Sure, cereal, carrot batons and wholemeal pasta with tomato sauce is super-healthy and just what a growing child needs. Yet, feeding your baby lots of whole grains and fibre, with barely any meat, dairy or fat, could cause issues. In fact, “muesli malnutrition” — the term experts are applying to the kind of super-low-fat, low-calorie diets some well-meaning mums keep their kids on — is a growing concern. It’s because, confusingly, the food rules adults follow don’t apply to kids. Explains paediatric dietitian Judy More, “Babies’ and young children’s nutritional needs are different from ours, as they’re still growing. Parents are bombarded with health messages, and some may not realise that children need higher levels of fat and carbohydrates than adults.”
Don’t leave out the good stuff
The latest stats show one in eight young children is anaemic, while a recent study discovered that the diets of many infants and preschool children are low in zinc (essential for growth), vitamin A (for immunity and eye health) and vitamin D (vital for bone health). This suggests it’s not just what you put in your children that can cause problems, but what you leave out.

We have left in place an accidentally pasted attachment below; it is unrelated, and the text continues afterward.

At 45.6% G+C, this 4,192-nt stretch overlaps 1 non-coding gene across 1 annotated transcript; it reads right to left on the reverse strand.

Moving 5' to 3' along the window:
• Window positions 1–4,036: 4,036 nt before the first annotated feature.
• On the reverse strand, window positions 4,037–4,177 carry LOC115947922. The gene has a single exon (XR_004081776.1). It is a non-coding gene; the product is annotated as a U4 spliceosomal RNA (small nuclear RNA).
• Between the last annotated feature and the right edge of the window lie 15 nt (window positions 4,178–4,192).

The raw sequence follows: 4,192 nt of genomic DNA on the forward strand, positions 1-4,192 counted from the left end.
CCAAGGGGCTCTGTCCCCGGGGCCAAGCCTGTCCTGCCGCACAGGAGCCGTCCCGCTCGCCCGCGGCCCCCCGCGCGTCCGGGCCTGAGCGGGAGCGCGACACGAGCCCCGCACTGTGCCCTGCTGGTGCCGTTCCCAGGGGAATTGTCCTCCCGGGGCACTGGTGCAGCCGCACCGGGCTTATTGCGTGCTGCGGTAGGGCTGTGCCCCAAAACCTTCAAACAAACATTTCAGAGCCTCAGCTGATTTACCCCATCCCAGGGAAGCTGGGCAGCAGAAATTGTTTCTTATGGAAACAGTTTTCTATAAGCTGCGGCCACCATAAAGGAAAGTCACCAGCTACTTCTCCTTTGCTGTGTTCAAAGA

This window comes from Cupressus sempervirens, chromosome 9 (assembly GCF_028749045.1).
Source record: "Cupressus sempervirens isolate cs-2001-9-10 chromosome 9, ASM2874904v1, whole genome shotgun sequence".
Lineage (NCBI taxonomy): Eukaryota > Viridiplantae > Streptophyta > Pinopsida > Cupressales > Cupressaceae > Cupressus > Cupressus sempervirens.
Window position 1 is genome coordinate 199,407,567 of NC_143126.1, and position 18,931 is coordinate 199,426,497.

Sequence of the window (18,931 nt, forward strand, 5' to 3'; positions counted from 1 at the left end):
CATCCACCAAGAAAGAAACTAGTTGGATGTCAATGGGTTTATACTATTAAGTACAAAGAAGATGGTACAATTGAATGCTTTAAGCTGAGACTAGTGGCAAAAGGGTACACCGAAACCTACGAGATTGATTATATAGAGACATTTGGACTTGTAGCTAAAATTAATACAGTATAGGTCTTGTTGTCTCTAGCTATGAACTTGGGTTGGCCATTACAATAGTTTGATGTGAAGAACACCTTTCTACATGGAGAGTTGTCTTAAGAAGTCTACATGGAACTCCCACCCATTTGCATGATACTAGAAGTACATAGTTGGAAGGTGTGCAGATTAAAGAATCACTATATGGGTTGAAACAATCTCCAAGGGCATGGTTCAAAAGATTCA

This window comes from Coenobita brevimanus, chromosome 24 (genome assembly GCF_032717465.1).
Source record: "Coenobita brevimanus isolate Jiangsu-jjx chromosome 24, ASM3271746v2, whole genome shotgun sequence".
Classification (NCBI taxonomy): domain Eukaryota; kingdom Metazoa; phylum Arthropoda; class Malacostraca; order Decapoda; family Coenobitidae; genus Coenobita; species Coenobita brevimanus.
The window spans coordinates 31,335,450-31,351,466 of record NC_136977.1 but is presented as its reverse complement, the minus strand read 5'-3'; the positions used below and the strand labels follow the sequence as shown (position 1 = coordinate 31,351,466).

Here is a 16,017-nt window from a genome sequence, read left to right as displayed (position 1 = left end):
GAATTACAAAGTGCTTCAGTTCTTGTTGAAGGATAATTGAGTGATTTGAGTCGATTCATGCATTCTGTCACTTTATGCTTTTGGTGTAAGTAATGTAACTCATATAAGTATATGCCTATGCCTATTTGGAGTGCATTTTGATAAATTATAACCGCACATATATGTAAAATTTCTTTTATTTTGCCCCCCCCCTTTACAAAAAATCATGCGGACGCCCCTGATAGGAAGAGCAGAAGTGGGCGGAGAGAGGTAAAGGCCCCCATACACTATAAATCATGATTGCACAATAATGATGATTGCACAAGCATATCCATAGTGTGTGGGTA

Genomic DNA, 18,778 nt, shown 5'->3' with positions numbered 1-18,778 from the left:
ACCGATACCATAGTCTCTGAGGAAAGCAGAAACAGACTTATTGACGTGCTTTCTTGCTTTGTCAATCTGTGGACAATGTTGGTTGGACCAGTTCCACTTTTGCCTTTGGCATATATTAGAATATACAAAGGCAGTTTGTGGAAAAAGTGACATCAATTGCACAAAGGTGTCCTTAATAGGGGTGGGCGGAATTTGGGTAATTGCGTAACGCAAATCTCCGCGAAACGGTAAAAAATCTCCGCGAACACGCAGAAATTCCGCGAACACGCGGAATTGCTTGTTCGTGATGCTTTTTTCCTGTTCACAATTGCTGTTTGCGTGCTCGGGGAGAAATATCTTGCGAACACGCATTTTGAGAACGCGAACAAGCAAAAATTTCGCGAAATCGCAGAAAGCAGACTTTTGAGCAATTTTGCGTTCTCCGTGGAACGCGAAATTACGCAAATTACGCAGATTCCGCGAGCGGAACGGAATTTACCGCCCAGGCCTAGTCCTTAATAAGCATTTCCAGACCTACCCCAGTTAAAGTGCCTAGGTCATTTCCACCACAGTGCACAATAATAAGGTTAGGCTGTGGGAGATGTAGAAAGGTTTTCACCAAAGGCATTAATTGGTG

Get the amount right
While adults are advised to have a high-fibre diet, this isn’t suitable for little ones. “Too much fibre can fill up young children before they have eaten enough of other foods,” notes dietitian Jane Clarke. This can prevent them from taking in enough calories and it can also compromise their absorption of calcium and iron. It’s a balancing act, though — too little fibre can cause constipation, but too much can lead to a lack of energy and anaemia.
Balance the diet
And, while large amounts of fat are never a good idea, experts agree you shouldn’t restrict it in the diets of under-5s — everyone needs moderate amounts of healthy, unsaturated fats, such as those you get from olive oil and oily fish. More says, “The bottom line is, a varied diet based around meat, fish, poultry, fruit, veg, bread, pasta, rice, pulses and dairy products is healthy. It’s when you restrict choices that you encounter problems.” So, there is such a thing as a healthy diet, and it’s one that’s balanced, not obsessive. We’ll eat to that.
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How much should bubs eat in a day?
29 per cent Starchy carbs, such as brown rice and oatmeal
29 per cent Fruit and vegetables
18 per cent Dairy, such as cheese and yoghurt
12 per cent Protein, such as eggs and chicken
12 per cent Dessert and treats
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